Modern mice pose a challenge for medical research

The environment in which laboratory mice are reared can drastically alter the results of experiments and may have major implications for medical research around the world, according to new Australian data presented today at a meeting of The International Behavioral Neuroscience Society.

Mice have traditionally been housed in open cages where pheromones, in urine, and sounds could be exchanged between animals across cages.

Modern housing is based on a system of individually ventilated cages that block sounds and micro-filter the air entering each cage.

Dr. Tim Karl, at Australia, is studying the effects of open cages versus individually ventilated cages on the of genetically altered mice used in schizophrenia research (neuregulin 1 ).

“Our research so far shows that keeping mice in individually ventilated cages affects the way genes impact upon schizophrenia-like behaviour, making these mice less valid for schizophrenia research”, says Dr. Karl.

“Furthermore, animals housed in individually ventilated cages respond differentially from mice reared in open cages when given psychotropic drugs and this will have important consequences for pharmacological experiments.”

“The bulk of medical research is done using genetically altered mice. Ours is the first study to show an impact of this new housing form on a genetic mouse model for brain disorders and highlights the need for caution when comparing data between labs that house mice differently”, Dr. Karl concluded.

Laboratory rodents such as mice and rats are widely used in studies of diseases, drug research and patterns of thinking and problem-solving because they are easy to breed, can be altered genetically, and the outcomes of experiments can be extrapolated to explain certain patterns in humans.

add to favorites email to friend print save as pdf

Related Stories

Researchers find mice cages alter brains

Jul 16, 2010

Researchers at the University of Colorado's Anschutz Medical Campus have found the brains of mice used in laboratories worldwide can be profoundly affected by the type of cage they are kept in, a breakthrough that may require ...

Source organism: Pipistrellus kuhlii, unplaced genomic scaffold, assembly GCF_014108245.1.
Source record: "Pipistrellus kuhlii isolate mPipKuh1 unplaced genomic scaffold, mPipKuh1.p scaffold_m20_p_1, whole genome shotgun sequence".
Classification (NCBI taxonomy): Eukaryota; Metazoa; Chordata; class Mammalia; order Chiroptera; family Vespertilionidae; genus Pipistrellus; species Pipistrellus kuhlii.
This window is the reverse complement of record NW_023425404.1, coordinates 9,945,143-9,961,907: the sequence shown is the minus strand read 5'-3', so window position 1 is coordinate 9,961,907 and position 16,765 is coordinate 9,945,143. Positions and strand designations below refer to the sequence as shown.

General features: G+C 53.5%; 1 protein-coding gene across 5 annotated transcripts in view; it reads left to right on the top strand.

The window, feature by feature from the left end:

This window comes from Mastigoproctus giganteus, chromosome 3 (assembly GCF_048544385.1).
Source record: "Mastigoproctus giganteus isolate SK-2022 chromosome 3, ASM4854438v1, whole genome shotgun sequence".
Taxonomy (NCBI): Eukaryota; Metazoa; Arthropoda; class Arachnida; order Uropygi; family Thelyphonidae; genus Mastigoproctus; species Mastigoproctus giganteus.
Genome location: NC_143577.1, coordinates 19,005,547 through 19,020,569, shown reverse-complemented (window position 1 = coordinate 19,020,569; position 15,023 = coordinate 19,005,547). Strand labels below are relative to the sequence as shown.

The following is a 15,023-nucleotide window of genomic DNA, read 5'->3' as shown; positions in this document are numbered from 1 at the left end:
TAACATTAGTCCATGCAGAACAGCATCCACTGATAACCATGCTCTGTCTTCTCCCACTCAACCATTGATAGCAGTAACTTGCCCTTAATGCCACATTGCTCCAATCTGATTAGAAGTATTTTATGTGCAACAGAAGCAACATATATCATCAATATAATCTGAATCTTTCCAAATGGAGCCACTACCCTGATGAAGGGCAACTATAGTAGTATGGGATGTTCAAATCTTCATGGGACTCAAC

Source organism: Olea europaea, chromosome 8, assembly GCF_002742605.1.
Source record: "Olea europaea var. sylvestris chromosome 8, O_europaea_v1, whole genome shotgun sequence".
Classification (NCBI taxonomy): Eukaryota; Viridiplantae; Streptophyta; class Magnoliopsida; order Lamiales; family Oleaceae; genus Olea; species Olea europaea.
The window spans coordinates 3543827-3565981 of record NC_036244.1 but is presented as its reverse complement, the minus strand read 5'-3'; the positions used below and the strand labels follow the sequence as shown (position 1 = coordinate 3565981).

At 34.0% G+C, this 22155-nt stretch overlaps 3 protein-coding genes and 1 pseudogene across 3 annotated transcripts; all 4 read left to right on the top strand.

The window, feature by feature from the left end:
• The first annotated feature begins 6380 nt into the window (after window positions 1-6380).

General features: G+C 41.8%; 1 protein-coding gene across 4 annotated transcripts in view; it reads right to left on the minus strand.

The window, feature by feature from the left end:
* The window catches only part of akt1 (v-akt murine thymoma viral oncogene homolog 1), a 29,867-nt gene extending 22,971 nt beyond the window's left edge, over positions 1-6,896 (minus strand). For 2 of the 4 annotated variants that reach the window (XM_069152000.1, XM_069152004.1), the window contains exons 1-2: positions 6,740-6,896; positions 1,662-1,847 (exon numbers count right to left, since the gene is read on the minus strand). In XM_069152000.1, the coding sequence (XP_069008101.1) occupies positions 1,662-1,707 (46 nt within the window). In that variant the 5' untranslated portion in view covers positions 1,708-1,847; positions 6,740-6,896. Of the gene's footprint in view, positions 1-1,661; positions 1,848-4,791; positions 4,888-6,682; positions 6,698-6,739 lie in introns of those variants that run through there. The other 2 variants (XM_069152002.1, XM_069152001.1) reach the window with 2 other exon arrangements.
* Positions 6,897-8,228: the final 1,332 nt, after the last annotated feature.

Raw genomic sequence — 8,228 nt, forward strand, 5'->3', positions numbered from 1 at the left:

Schizophrenia improved by mental and physical exercise

Aug 02, 2007

Dr Anthony Hannan, along with Dr Caitlin McOmish, Emma Burrows and colleagues, characterised a genetically altered mouse and discovered that it had schizophrenia-like behaviours, including learning and memory problems, the ...

Importance of sex-specific testing shown in anxiety study

Oct 15, 2008

An Australian study has flagged an important truth for the medical research community. Like their human counterparts, male and female mice are not only different, their respective genetic responses can often be the reverse ...

Recommended for you

Growing a blood vessel in a week

Oct 24, 2014

The technology for creating new tissues from stem cells has taken a giant leap forward. Three tablespoons of blood are all that is needed to grow a brand new blood vessel in just seven days. This is shown ...

Testing time for stem cells

Oct 24, 2014

DefiniGEN is one of the first commercial opportunities to arise from Cambridge's expertise in stem cell research. Here, we look at some of the fundamental research that enables it to supply liver and pancreatic ...

Team finds key signaling pathway in cause of preeclampsia

Oct 23, 2014

A team of researchers led by a Wayne State University School of Medicine associate professor of obstetrics and gynecology has published findings that provide novel insight into the cause of preeclampsia, the leading cause ...

Rapid test to diagnose severe sepsis

Oct 23, 2014

A new test, developed by University of British Columbia researchers, could help physicians predict within an hour if a patient will develop severe sepsis so they can begin treatment immediately.

User comments